Private jets, bullet trains and boxes with holes for breathing: Carlos Ghosn’s escape from Japan, where he was awaiting trial, is worthy of a Hollywood plot.
A millionaire many times over, used to hob-nobbing with the Davos set, Ghosn chafed at what he felt were the tight restrictions imposed as a condition of his bail ahead of an expectedly lengthy trial for financial misconduct.
As 2019 drew to a close, the former boss of Renault-Nissan made a break for it.
On Wednesday he appeared in public for the first time, but despite repeated questions from the media for more than two hours during a Beirut press conference, he refused to give the slightest detail about his escape.
Ghosn said only he had been “presumed guilty” in Japan and felt he had “no choice” but to jump bail, having already spent 130 days in jail.
“There was no way I was going to be treated fairly … this was not about justice. I felt I was a hostage of the country that I have served for 17 years,” he said.
Here’s what we know about his dramatic flight:
– ‘Bullet train’ –
Ghosn’s escape started with him simply walking out of his luxury central Tokyo residence on December 29, security camera footage shows.
According to Japanese media, he met two US citizens in a nearby hotel and the trio took a shinkansen bullet train from Shinagawa, a major Tokyo hub, to Osaka in western Japan, a trip of around three hours.
All three headed to a hotel near Kansai International Airport, with security camera footage showing only the two Americans leaving, carrying “two big boxes” — with Ghosn apparently inside one of them.
He departed in a private jet — Turkish investigators say a Bombardier labelled TC-TSR — that landed in Istanbul at 5:15am local time on December 30 and parked in a hangar.
A photo released by the Istanbul Police Department shows the cases which Ghosn allegedly used in his Houdini-like escape.
A Japanese transport ministry official has told AFP that security checks on luggage are not necessary for private jet operators and the boxes were apparently too big for the X-ray machines at the airport.
Citing sources close to the investigation in Turkey, the Wall Street Journal said holes had been drilled in the box containing Ghosn so the executive could breathe.
Asked in the press conference whether he would recommend a travel case as a means to travel, Ghosn declined to answer and simply moved onto the next question.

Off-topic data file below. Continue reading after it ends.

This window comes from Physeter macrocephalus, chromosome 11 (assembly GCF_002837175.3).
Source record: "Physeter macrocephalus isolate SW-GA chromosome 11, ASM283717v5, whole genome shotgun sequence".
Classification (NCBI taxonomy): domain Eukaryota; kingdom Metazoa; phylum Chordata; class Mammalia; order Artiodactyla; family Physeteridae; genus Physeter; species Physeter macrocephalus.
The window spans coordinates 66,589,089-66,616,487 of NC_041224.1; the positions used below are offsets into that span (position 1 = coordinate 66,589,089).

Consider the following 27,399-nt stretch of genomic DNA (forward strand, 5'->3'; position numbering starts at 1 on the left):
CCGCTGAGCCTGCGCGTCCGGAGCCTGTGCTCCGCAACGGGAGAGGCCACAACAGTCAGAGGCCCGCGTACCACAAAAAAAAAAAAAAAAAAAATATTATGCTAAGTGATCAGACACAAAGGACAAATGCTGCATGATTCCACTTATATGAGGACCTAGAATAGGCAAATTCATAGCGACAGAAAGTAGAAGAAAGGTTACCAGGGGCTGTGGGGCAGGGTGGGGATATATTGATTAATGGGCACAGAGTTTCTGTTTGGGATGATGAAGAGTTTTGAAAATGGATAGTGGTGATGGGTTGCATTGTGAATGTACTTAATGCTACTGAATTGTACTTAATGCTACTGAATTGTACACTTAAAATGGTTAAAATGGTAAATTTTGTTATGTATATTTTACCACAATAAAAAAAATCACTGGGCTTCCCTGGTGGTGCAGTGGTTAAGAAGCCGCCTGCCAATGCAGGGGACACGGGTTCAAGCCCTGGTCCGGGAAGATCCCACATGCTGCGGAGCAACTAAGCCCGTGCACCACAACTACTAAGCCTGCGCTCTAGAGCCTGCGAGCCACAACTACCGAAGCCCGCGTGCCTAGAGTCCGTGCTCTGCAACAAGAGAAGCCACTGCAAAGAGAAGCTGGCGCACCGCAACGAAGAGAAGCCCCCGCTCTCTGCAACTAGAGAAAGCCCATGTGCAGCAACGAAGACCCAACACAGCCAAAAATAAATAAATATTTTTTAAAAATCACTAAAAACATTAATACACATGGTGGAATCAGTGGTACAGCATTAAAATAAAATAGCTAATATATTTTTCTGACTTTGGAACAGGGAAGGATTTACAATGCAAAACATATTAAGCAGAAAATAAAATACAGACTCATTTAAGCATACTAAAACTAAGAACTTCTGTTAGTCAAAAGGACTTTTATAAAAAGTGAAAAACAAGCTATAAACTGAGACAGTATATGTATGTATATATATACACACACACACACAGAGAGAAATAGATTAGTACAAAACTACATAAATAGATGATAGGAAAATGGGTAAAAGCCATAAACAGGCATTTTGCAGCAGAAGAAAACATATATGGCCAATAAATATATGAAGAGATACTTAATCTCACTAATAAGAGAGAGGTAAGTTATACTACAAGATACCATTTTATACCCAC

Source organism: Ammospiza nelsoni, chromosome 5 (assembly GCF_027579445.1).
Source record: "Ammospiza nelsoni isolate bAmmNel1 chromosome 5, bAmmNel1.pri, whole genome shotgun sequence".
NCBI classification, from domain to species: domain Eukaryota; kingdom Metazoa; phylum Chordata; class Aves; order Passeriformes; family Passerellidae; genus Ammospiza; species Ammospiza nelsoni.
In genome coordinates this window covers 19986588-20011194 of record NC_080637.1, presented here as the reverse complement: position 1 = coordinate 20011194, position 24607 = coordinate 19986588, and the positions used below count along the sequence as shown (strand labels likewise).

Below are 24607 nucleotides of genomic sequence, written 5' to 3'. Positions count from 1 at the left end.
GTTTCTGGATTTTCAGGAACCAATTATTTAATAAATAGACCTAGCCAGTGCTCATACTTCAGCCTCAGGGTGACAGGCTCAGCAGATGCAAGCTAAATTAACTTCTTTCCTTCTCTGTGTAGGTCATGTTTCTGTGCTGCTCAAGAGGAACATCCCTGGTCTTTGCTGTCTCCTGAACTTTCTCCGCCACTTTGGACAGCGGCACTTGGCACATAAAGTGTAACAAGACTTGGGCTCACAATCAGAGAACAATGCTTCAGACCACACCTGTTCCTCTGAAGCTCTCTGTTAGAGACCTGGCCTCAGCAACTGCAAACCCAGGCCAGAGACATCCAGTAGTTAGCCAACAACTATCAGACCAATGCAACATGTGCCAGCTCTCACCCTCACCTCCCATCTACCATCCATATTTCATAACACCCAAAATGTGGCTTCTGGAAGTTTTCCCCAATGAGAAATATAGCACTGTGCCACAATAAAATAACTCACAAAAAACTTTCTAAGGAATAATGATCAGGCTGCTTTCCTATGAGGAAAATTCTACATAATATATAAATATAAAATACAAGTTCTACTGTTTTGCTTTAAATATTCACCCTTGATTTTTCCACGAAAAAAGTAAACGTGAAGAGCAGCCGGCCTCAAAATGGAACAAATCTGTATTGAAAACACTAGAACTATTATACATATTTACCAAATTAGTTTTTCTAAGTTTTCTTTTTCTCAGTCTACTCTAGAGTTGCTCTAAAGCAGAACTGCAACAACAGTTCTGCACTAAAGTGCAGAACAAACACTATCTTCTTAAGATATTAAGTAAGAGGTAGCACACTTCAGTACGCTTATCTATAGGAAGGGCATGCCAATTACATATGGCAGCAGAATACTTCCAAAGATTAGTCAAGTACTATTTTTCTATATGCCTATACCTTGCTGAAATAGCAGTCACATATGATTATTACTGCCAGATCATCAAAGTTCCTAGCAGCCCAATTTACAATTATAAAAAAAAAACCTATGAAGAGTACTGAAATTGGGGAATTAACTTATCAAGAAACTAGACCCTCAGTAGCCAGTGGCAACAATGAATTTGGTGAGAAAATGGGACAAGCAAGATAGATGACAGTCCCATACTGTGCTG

– ‘Clandestine getaway’ –
Turkish news agency DHA said in Istanbul Ghosn boarded a second private jet to Beirut, a Bombardier Challenger 300 TC-RZA, which left 45 minutes later.
Turkey’s Justice Minister Abdulhamit Gul said seven people had been detained in connection with the jets, including four pilots. Five were formally arrested.
The Turkish private jet company MNG filed a complaint Friday alleging its aircraft were used illegally, and said one employee admitted to falsifying the flight manifest to keep Ghosn off the passenger list.
The 65-year-old former car executive has insisted he acted alone, without help from his family.
The Wall Street Journal said he was aided by a former US special forces operative, Michael Taylor, now working as a private security contractor and described as an “expert in the art of clandestine getaways”.
– Passport roulette –
In his own words, Ghosn was a symbol of globalisation and he held three nationalities: French, Brazilian and Lebanese.
As part of his bail conditions, three passports were kept locked up by his lawyers.
However, a source close to the matter told AFP the Tokyo court had allowed Ghosn to keep his second French passport so long as it was kept “in a locked case” with the key held by his lawyers.
This second French document was so he could prove his short-term visa status if needed when travelling in Japan — which was allowed in his bail conditions.
He apparently used this to enter Lebanon — airport documents there seen by AFP show he entered on a French passport.
French Foreign Minister Jean-Yves Le Drian said he had “no particular information” about that.
Japanese authorities have confirmed there is no record of Ghosn departing the country — lending credence to the cargo box theory.
– What next? –
Interpol, the international police cooperation body, issued a “red notice” for Ghosn’s arrest, but Beirut and Tokyo do not have an extradition agreement under which he could be sent back to Japan, and Lebanese officials say he entered the country legally.
However, an official speaking on condition of anonymity told AFP that Ghosn would receive a summons from the Lebanese judiciary which “is obliged to hear him” but “can still decide whether to arrest him or let him remain free”.
Nevertheless, he could still find himself in hot water in Lebanon. Three lawyers submitted a report to the public prosecutor demanding he be prosecuted over a 2008 trip he made to Israel — a country Lebanon bans its citizens from visiting.
A source close to the case in Japan has told AFP that a trial over alleged financial misconduct involving Ghosn’s right-hand man Greg Kelly and Nissan could still proceed.
Ghosn denies all the charges against him, and said Wednesday he has names and documents to prove Japanese and Nissan officials conspired against him in a “plot” to prevent Nissan getting too close to French firm Renault. – AFP